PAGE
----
Pronunciation

 

The standard Romanization system used for Mandarin Chinese.While most of the letters are the same or very close to the English usage, there are some important differences.

 

Pronunciation Basics

 

Mandarin Chinese may sound strange, but is actually relatively easy for English-speakers to pick up—much easier than it is for Mandarin-speakers to learn English. A large part of the reason is that Chinese has a very limited syllabary, meaning there are not many sounds in the language, and hardly any new ones if you already know English.

 

On the other hand, that means Chinese-speakers trying to grasp English must learn to create dozens of entirely new sounds—remember that as you proceed through these first lessons on pronunciation!

 

One very different aspect of Chinese is its use of tones. Because of its limited syllabary, pitches of voice are used to help differentiate words. While some dialects of Chinese have up to nine tones, Mandarin is comparatively easy with only four. It’s often difficult for beginners to distinguish the tone of a word, especially when not sure of the context.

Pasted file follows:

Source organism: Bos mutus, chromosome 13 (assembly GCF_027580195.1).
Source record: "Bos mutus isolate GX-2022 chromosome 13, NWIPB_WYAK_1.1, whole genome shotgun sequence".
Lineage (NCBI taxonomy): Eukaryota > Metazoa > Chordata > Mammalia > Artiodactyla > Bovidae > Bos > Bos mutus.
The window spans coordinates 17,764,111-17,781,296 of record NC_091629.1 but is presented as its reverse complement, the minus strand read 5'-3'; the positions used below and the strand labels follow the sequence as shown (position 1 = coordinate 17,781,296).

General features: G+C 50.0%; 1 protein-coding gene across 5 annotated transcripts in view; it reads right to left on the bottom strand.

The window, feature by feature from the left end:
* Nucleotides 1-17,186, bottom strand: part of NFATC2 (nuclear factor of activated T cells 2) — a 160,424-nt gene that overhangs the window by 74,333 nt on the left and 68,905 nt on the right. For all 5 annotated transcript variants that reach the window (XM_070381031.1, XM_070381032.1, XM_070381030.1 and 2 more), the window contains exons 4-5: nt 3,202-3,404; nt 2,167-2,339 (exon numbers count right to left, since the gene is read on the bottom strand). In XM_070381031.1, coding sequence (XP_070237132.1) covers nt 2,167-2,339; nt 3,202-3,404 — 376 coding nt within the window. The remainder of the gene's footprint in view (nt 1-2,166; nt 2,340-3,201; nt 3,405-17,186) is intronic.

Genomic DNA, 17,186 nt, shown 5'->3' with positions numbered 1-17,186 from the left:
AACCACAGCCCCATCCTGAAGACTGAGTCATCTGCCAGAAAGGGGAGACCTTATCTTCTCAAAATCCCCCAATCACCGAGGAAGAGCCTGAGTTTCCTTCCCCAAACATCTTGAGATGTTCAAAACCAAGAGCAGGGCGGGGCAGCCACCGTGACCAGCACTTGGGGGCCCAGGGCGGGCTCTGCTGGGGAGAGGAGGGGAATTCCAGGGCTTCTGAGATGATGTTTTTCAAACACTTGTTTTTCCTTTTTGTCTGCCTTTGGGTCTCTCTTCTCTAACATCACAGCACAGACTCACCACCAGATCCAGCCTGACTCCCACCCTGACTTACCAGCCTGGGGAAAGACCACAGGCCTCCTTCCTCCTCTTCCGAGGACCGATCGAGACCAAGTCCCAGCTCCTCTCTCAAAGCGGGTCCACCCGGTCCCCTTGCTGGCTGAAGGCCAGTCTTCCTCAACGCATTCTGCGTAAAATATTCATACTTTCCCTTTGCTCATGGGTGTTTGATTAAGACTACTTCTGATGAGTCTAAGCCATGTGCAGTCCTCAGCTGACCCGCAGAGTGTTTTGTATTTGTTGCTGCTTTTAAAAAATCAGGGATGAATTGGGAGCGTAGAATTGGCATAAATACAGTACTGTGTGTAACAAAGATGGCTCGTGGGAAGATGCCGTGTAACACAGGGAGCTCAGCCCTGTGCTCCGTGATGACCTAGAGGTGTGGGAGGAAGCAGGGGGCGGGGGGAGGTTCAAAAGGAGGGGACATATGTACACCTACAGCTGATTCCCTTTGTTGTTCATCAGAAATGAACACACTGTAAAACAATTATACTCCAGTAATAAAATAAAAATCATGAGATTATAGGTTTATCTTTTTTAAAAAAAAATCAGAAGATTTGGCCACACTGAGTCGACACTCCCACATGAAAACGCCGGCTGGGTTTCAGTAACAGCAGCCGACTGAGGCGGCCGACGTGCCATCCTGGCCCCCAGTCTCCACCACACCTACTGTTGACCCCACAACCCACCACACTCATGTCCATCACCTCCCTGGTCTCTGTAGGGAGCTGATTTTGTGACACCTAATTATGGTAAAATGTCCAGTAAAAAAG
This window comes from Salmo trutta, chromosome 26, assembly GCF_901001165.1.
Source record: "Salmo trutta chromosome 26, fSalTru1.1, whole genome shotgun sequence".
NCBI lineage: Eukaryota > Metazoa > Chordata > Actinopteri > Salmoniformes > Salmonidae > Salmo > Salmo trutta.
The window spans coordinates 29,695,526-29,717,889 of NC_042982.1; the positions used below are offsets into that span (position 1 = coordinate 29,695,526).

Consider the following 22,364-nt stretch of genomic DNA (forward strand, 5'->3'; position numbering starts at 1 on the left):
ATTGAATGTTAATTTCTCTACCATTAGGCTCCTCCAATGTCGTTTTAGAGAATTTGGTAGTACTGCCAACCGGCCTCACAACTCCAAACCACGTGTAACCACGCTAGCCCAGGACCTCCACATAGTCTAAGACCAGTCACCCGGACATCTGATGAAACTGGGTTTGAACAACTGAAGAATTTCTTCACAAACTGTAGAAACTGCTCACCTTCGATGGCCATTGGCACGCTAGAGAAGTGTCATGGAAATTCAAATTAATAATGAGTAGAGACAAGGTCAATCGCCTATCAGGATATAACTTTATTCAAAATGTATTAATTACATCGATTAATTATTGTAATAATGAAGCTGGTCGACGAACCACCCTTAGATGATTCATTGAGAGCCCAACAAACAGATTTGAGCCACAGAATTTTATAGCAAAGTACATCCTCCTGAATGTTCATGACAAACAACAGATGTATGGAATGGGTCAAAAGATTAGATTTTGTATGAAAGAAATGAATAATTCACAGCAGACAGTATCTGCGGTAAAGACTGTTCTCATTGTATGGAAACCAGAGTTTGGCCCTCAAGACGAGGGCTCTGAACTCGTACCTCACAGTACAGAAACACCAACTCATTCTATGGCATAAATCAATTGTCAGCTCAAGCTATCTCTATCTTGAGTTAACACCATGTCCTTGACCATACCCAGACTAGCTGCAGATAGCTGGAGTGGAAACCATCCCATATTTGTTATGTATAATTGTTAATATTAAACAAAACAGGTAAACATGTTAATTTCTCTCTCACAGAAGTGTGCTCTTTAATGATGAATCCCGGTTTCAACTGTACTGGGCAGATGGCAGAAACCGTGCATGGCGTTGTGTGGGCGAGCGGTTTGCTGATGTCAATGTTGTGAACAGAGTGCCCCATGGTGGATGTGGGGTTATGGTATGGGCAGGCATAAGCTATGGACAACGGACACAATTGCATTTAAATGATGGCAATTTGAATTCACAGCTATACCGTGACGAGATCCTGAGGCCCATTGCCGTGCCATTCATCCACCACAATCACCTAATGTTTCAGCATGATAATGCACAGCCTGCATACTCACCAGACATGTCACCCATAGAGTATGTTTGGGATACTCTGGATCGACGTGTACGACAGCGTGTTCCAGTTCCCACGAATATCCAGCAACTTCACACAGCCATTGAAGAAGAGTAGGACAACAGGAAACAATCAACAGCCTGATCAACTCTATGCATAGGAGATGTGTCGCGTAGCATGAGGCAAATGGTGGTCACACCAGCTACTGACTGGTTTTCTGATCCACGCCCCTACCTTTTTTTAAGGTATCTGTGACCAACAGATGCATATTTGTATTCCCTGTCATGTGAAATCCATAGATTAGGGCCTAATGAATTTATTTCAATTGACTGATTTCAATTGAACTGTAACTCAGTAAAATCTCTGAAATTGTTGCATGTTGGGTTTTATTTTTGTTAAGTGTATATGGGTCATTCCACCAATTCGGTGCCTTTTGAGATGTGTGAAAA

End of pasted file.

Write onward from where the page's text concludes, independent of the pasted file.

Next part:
Even if you have perfect pitch, it may be hard to follow or reproduce what can seem likea rollercoaster ride of tonal transitions. Don’t worry though, as you’ll improve with practice. These lessons will describe how to understand and reproduce all the syllables and tones of Chinese.

 

A note about IPA

 

The IPA, or International Phonetic Alphabet, is a standard set of symbols that can be used to write any sound from any human language. If you know the IPA, it will be used here to give you a grounding in pinyin—the most common Romanization system for Chinese, which will be used for the rest of the text.

 

The Mandarin syllable

 

There are three parts to all syllables in Mandarin; the initial, the final, and the tone. In pinyin, the tone, initial, and final are represented as follows:

 

Tone

 

The tone is represented by a tone mark placed on top of the syllable. There are exactly four tone marks:  ̄, ˊ, ˇ, and ˋ. The two dots on ü (like a German umlaut) do not have to do with the tone, so if you see , , , or , the symbol above the dots represents the tone.